The story of Matt Murdock has always been especially meaningful to Campbell. Both came into the world in 1964, and both were raised in the tough streets of the inner city — Campbell, in Baltimore’s East Side, and Murdock in New York City’s Hell’s Kitchen. Both, too, came from a broken home. Campbell was raised primarily by his mother, after his father moved out, and Murdock by his father, a boxer known in the ring as "Battling Jack," after they were abandoned by Matt’s mother. Unlike Campbell, however, Murdock wasn’t born with vision problems; he became blind after saving a man from an oncoming truck that was carrying radioactive materials.
Goblin (w/ rolling wagon, lantern and two buckets),
Princess Nuala (w/ map cylinder, book and Elf King crown fragment), and
Hellboy [no coat version] (w/ cat, six-pack, and "Samaritan" pistol).
Blister card packaging.
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Experience all the excitement of the Marvel Universe with Marvel Masterpieces Set 3! 7 cards per pack, 36 packs per box!
Another week, another book I’m pretty sure I’m the only one who read. This week I read the trade paperback LUCHA LIBRE, written by Bill Frissen with art by a host of people. The trade collects issues #1-5 of the original series.
Two things drew me to this book: first, the art; and second, the masks. I will admit that I don’t watch American or Mexican wrestling so I really wasn’t sure what to expect. The first story, "Luchadores Five," was written by Jerry Frissen with art by Bill. The story follows a superhero team, like the Superfriends except they’re masked wrestlers, as they try and save the world. The problem is no one knows or believes they are superheroes. Their wives and girlfriends yell at them and even the neighborhood winos laugh at them. The adventure starts when the Luchadores notice a news cast that shows Gojira destroying parts of downtown Los Angeles. It turns out the evil super genius Elveze kidnaped Gojira’s children and blackmailed him into destroying Los Angeles. The Luchadores Five superhero team rushes off to stop him. This summary sounds fairly straight forward but the story is far sillier than that. Gojira looks like a fat bodied giraffe and has the personality of an old alcoholic. There’s a werewolf biker gang that steals the Luchadores’ car so they have to hitch a ride to stop Gojira. Not to mention the car actually belong to a team member’s wife and she was not happy that he lost it. And to top it off there are some aliens running around. I really can’t do all the silliness justice but it works.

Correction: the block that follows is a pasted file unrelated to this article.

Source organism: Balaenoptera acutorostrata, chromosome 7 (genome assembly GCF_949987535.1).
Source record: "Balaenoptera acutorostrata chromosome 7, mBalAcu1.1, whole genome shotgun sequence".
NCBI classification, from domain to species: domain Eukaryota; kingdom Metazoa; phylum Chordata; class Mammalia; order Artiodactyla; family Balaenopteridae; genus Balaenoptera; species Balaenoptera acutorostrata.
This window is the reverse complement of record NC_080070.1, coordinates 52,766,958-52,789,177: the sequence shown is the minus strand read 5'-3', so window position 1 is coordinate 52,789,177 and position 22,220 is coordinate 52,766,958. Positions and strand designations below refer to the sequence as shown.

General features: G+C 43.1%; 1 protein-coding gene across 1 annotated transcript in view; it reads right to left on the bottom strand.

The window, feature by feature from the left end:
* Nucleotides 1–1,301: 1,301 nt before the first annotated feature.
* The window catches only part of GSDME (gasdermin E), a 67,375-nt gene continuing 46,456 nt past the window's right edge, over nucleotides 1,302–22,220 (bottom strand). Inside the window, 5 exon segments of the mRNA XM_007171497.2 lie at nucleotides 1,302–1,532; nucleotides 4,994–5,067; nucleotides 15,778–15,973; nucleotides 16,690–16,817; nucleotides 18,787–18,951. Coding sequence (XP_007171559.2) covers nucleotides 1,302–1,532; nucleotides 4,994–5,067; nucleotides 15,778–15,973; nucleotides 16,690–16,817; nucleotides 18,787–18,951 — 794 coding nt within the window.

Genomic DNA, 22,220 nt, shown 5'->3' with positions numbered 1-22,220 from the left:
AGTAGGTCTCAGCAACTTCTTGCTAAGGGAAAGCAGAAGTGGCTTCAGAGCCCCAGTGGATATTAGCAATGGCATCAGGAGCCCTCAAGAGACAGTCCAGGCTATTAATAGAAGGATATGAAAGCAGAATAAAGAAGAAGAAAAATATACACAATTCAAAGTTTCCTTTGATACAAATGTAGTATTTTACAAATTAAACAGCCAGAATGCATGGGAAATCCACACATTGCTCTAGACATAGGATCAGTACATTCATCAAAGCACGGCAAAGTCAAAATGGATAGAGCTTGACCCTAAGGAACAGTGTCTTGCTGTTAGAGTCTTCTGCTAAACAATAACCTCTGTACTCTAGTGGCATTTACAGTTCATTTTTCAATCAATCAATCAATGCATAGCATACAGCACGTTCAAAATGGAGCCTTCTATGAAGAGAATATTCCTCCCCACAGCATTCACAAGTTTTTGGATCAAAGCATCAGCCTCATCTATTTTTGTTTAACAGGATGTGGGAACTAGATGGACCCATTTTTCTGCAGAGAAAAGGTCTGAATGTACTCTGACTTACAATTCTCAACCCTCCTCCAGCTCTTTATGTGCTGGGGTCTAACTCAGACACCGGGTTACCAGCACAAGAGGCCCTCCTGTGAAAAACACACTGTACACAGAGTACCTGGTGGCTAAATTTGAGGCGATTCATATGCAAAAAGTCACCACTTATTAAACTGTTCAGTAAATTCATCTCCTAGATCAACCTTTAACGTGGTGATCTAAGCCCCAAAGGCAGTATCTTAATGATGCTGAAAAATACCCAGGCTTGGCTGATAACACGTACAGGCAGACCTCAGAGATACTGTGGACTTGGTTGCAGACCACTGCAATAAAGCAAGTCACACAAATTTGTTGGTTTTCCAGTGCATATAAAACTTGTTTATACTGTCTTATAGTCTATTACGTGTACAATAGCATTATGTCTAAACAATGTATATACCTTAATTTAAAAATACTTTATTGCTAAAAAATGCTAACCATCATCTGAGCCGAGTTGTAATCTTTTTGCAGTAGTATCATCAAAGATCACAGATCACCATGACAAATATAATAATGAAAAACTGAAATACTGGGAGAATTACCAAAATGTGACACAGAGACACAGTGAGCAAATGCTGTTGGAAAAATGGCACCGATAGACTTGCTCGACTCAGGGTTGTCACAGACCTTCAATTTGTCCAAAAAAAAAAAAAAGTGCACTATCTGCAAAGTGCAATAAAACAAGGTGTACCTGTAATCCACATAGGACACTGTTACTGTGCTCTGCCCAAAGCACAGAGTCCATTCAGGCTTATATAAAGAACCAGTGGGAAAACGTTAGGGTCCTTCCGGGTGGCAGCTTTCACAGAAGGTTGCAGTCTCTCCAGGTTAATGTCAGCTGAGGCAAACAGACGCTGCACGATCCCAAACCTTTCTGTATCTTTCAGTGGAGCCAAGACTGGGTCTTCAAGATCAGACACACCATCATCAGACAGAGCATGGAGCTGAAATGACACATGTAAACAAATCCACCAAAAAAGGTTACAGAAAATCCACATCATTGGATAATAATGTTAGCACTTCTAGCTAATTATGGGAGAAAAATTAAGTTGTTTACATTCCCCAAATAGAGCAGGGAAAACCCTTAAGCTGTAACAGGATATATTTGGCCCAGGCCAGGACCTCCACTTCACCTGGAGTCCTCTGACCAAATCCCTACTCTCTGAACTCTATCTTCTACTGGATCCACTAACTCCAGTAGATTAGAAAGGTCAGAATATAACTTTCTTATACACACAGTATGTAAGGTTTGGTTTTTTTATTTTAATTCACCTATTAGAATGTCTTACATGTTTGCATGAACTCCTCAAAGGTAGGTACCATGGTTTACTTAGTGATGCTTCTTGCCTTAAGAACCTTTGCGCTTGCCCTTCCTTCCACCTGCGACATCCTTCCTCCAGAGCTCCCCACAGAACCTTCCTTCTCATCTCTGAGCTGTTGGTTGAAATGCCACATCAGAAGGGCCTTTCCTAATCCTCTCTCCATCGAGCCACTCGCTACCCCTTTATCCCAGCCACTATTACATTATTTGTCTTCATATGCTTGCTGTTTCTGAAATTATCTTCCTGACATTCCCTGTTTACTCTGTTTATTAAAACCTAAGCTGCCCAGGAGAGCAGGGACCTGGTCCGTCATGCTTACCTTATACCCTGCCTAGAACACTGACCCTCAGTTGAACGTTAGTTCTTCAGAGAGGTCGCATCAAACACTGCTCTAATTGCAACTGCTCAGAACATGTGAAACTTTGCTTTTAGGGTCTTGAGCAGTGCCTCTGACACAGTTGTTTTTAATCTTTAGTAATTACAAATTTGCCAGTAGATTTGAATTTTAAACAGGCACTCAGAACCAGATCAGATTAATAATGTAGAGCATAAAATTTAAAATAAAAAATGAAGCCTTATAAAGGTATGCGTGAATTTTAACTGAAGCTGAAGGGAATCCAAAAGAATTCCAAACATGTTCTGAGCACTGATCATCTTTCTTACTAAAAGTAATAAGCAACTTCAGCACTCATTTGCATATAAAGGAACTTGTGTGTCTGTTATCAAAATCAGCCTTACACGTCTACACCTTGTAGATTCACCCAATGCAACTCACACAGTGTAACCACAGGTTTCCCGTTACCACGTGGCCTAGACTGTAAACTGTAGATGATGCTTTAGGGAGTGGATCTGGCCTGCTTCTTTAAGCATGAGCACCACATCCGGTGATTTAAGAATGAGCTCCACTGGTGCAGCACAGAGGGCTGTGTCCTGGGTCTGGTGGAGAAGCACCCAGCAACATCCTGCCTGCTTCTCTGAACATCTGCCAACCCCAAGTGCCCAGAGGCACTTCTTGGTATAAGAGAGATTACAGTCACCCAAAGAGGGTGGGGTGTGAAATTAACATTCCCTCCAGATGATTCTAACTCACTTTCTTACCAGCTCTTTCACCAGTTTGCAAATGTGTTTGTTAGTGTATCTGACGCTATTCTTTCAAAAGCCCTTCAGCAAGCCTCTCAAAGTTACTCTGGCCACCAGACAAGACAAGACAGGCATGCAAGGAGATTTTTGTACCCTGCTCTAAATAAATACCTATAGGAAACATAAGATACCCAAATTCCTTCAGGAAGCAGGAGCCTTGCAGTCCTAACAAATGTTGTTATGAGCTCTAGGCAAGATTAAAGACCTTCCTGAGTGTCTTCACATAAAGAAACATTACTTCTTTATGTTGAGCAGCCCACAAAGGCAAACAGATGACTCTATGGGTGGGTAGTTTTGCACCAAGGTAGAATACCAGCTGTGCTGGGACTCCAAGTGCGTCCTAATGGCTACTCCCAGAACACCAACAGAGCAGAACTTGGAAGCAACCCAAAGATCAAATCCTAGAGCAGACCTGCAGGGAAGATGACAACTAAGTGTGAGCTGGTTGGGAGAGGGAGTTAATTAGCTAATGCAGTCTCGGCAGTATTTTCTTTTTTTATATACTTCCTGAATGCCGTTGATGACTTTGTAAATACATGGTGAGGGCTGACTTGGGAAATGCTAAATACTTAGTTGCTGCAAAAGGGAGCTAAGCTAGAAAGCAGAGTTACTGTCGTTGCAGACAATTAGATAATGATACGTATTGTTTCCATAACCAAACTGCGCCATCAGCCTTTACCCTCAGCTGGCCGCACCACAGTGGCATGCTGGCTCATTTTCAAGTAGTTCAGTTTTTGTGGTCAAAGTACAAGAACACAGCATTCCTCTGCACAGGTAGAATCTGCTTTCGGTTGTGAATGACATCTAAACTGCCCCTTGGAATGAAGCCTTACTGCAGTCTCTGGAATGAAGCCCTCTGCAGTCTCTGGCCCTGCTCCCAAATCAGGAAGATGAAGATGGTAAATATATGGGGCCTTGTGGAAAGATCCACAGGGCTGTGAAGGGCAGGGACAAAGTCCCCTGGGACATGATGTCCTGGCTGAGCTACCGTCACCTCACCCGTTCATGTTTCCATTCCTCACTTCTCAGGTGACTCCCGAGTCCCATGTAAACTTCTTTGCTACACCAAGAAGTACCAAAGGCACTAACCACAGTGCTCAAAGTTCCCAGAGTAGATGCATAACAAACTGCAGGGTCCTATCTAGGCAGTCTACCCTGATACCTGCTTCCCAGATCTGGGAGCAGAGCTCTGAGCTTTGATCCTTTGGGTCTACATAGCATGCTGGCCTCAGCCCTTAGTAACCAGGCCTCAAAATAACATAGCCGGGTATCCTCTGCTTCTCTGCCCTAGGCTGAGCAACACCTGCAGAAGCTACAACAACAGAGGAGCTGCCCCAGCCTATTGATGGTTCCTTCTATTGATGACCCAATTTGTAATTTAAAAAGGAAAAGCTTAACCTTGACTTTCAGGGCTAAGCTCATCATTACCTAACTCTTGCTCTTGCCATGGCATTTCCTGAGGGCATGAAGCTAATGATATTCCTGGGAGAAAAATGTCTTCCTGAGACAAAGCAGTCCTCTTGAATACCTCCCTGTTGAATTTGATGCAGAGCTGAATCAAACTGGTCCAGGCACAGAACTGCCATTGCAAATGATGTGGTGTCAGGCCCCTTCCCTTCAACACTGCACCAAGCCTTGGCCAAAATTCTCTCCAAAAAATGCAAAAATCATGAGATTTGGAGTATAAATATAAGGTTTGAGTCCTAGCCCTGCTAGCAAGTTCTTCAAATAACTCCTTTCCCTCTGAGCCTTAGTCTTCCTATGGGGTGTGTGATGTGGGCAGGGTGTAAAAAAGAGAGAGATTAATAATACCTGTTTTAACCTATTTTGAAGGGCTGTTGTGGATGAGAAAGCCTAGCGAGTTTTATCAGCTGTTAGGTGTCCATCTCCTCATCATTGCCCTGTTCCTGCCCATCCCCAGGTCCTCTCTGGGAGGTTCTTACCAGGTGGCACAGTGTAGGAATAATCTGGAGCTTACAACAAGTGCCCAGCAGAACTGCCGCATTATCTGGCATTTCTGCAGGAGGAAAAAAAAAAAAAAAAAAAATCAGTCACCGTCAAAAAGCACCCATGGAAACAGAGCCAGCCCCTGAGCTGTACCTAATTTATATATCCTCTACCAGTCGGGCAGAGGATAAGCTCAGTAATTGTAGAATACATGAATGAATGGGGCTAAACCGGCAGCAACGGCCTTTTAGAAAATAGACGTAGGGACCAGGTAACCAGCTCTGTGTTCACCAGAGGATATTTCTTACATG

Tis the season! The season for putting a grisly vampire cover front and center on the Cosmic Comix web page that is!
30 Days of Night: 30 Days of Death #1
What I love about this cover, aside from its obvious connection to the holiday season, is the fact that the dude in the doorway is drooling an alarming amount of blood. He kind of looks like of a mindless zombie or something, unable to control himself and his blood-filled mouth.
It also reminds me of this old episode of Saturday Night Live in which Dan Aykroyd plays a guy who can’t stop drooling and so must have a cup permanently attached to his chin to catch all the drool. THAT’s what this guy needs.
One final thought: this newest series comes from David Lapham, creator of Stray Bullets, Murder Me Dead and the current Vertigo series Young Liars. That said, I expect much Christams cheer in this issue.
Fans of the character Deadpool know how funny he can be. He IS the Merc with a Mouth after all. Anyway, there’s a great Deadpool segment in the most recent issue of Weapon X: First Class, which lampoons Marvel Comics so perfectly that we just had to make a post about it.
The page on the left appears in the comic just after the Wolverine story, which acts as the main story for the book. As you can see, Deadpool is having the usual kooky conversation. Except check out the sweet zinger on how time elapses in the Marvel Universe.
(Just click on the pictures to enlarge them.)
DEADPOOL: Sorry, kids. I’m on the phone with my Assistant Editor. I’ll be with you in a minute… which in Marvel time could take about seven issues…
HA! Funny, and absolutely dead on. Exhibit A: Secret Invasion.
The conversation with the Assistant Editor finishes with Wade saying, "So let’s talk variant covers," which leads right into the very awesome next page.